Keolis and the European Metropole of Lille launched an electric autonomous shuttle service at the University of Lille in Villeneuve d'Ascq, with a student population of 20,000 and 1,600 researchers. Worldwide, this is now the fourth autonomous shuttle service in a university zone and the second in France.
The service at Lille University will employ two NAVYA electric autonomous shuttles for one year and have four dedicated stops on a just less than one mile route, which provides connections to two metro stations. This is the first time in France that autonomous shuttles have operated on open public roads, and shared public space with pedestrians, bicycles, and motorized vehicles. It is also the first time for the shuttles to a roundabout without any external assistance (no traffic lights or roadside detectors).
The service is free for all users and is accessible to people with reduced mobility as the shuttle is equipped with ramps. The service will operate throughout the day, Monday to Friday, with greater frequency during peak hours. The trial represents another step forward in the integration of autonomous vehicles into the urban landscape, according to Keolis officials.
Encouraged by the results of trials in two universities in Australia (La Trobe in Melbourne, and Flanders in Adelaide) and another one in Rennes in France, where 3,000 passengers travelled onboard the shuttles in the first three weeks of operation, Keolis believes in the strong potential of the university market. The group is firmly convinced by the importance of autonomous shuttles in improving transport services to campuses as it enables people to use a shared mobility service between the university and existing public transport networks (metro, bus routes, and park-and-ride facilities). The shuttles are 100% electric, environmentally friendly, and provide a good alternative to the private car and a complementary offer to walking, cycling, and the scooter.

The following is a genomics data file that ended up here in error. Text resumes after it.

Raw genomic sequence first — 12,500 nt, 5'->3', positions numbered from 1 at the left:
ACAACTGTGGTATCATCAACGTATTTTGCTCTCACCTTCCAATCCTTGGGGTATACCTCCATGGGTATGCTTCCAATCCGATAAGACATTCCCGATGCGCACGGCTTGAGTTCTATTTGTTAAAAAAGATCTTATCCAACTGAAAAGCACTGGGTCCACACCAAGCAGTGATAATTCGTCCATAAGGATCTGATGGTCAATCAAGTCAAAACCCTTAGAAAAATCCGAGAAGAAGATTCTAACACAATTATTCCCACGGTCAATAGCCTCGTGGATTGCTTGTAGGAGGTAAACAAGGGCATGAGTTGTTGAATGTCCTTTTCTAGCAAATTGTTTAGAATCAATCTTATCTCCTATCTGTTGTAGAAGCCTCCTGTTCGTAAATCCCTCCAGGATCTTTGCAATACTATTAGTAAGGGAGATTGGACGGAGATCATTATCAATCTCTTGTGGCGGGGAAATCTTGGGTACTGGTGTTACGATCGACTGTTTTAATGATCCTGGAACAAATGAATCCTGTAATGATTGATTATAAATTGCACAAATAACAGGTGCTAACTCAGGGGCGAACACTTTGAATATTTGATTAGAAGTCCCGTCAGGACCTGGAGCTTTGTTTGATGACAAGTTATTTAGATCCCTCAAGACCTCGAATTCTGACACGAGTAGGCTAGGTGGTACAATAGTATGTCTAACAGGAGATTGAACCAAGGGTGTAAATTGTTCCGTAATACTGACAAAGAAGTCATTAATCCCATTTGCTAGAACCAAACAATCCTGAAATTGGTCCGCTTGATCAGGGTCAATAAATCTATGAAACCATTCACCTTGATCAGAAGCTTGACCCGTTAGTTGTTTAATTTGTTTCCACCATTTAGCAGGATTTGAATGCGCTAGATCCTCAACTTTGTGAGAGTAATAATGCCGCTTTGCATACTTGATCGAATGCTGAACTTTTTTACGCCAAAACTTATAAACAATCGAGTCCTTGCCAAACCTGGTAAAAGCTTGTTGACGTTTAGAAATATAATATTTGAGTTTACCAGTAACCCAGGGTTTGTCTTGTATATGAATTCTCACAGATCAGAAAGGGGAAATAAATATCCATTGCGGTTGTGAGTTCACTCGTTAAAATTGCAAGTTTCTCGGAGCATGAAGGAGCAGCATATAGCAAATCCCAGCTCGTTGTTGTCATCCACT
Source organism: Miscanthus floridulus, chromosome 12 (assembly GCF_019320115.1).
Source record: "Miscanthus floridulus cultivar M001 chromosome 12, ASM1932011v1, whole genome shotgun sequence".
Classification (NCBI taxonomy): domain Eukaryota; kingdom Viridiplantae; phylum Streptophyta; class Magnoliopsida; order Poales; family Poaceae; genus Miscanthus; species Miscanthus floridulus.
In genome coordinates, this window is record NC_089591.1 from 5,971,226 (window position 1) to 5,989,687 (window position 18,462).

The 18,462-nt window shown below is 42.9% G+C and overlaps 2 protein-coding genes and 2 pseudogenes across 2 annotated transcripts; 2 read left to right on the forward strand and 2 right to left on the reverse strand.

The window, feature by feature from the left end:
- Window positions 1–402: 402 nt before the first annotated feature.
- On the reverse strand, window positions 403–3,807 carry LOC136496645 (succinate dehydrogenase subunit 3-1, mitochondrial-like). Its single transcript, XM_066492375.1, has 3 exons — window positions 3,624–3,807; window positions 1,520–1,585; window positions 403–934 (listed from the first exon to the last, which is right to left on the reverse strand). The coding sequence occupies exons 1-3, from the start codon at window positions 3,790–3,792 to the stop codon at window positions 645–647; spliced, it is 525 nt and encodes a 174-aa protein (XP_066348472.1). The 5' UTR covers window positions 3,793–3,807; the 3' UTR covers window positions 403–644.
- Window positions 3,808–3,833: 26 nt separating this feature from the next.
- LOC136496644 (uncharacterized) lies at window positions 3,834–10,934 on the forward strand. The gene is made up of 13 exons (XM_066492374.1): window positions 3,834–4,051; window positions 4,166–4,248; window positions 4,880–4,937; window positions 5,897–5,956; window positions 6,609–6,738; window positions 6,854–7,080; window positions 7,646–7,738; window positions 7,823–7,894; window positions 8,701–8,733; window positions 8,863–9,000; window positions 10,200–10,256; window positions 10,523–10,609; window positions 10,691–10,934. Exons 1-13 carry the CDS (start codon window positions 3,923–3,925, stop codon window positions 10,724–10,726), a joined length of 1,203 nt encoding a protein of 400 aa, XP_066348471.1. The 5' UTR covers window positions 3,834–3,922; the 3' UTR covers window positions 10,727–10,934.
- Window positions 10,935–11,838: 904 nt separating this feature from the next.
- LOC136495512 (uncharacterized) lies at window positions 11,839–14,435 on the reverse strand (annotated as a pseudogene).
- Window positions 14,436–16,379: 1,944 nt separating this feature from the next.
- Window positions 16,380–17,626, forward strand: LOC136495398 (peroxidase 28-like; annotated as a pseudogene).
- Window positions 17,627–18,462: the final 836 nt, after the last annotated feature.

Since the launch of the first ever shuttle service in Lyon, France, back in September 2016 Keolis has carried out more than 30 trials and demonstrations, driven more than 24,000 miles, and transported over 120,000 passengers in autonomous shuttles, both in France and internationally.